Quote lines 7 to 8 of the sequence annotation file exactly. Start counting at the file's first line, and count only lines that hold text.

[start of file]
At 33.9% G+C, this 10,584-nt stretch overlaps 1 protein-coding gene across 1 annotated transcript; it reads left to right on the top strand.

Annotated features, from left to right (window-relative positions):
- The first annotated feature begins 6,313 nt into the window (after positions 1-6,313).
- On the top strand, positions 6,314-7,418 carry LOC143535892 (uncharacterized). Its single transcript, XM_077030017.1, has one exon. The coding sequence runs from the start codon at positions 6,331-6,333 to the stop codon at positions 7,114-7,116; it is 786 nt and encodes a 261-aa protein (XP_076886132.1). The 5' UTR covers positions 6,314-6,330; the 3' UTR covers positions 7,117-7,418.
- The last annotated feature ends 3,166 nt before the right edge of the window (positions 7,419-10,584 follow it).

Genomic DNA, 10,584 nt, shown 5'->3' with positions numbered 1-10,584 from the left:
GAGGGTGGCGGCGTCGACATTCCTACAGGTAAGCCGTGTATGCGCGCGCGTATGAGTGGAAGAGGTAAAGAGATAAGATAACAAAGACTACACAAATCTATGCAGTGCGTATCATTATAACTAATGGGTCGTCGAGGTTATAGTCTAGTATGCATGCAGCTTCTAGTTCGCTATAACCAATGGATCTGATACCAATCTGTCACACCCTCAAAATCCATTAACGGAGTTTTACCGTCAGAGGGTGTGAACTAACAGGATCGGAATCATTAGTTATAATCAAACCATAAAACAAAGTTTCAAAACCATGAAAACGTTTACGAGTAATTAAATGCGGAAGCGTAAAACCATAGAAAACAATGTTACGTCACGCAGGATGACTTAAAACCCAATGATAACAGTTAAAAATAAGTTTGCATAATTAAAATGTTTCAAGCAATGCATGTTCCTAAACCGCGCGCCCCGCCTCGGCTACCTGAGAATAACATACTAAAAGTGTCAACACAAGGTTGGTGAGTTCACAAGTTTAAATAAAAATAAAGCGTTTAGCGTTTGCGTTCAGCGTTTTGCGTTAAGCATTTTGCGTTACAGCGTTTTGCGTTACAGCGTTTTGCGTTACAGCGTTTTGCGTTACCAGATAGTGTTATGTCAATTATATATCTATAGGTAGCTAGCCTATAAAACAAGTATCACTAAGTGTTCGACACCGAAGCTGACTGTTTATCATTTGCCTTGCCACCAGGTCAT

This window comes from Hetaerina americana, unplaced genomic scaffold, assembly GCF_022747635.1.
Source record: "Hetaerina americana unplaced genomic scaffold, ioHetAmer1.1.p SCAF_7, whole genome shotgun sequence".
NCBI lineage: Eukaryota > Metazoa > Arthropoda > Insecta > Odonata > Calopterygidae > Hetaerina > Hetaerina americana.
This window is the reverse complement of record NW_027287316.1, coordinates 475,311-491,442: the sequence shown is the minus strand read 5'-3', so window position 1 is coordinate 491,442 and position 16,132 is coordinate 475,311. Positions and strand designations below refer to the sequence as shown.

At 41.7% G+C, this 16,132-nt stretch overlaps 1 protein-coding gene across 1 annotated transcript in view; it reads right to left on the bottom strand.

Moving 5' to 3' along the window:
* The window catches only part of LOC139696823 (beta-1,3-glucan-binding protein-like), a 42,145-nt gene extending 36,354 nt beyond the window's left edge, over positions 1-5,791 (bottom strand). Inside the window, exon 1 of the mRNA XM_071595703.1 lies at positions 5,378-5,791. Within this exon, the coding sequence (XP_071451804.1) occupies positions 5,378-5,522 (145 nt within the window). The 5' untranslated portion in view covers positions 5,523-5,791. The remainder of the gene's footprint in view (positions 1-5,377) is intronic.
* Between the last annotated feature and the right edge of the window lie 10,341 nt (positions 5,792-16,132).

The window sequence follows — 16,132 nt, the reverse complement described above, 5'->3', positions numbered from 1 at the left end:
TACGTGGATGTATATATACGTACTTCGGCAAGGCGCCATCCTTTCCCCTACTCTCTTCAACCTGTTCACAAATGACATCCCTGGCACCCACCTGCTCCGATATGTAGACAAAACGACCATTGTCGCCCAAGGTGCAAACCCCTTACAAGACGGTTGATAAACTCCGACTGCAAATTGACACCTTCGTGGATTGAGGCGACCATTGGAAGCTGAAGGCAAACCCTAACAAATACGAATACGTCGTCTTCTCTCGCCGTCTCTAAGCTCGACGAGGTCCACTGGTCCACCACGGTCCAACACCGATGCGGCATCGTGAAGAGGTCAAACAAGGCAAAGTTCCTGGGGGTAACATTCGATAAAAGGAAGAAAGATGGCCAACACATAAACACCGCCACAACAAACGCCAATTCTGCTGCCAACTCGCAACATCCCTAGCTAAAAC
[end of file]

GAGGGTGGCGGCGTCGACATTCCTACAGGTAAGCCGTGTATGCGCGCGCGTATGAGTGGAAGAGGTAAAGAGATAAGATAACAAAGACTACACAAATCTATGCAGTGCGTATCATTATAACTAATGGGTCGTCGAGGTTATAGTCTAGTATGCATGCAGCTTCTAGTTCGCTATAACCAATGGATCTGATACCAATCTGTCACACCCTCAAAATCCATTAACGGAGTTTTACCGTCAGAGGGTGTGAACTAACAGGATCGGAATCATTAGTTATAATCAAACCATAAAACAAAGTTTCAAAACCATGAAAACGTTTACGAGTAATTAAATGCGGAAGCGTAAAACCATAGAAAACAATGTTACGTCACGCAGGATGACTTAAAACCCAATGATAACAGTTAAAAATAAGTTTGCATAATTAAAATGTTTCAAGCAATGCATGTTCCTAAACCGCGCGCCCCGCCTCGGCTACCTGAGAATAACATACTAAAAGTGTCAACACAAGGTTGGTGAGTTCACAAGTTTAAATAAAAATAAAGCGTTTAGCGTTTGCGTTCAGCGTTTTGCGTTAAGCATTTTGCGTTACAGCGTTTTGCGTTACAGCGTTTTGCGTTACAGCGTTTTGCGTTACCAGATAGTGTTATGTCAATTATATATCTATAGGTAGCTAGCCTATAAAACAAGTATCACTAAGTGTTCGACACCGAAGCTGACTGTTTATCATTTGCCTTGCCACCAGGTCAT

This window comes from Hetaerina americana, unplaced genomic scaffold, assembly GCF_022747635.1.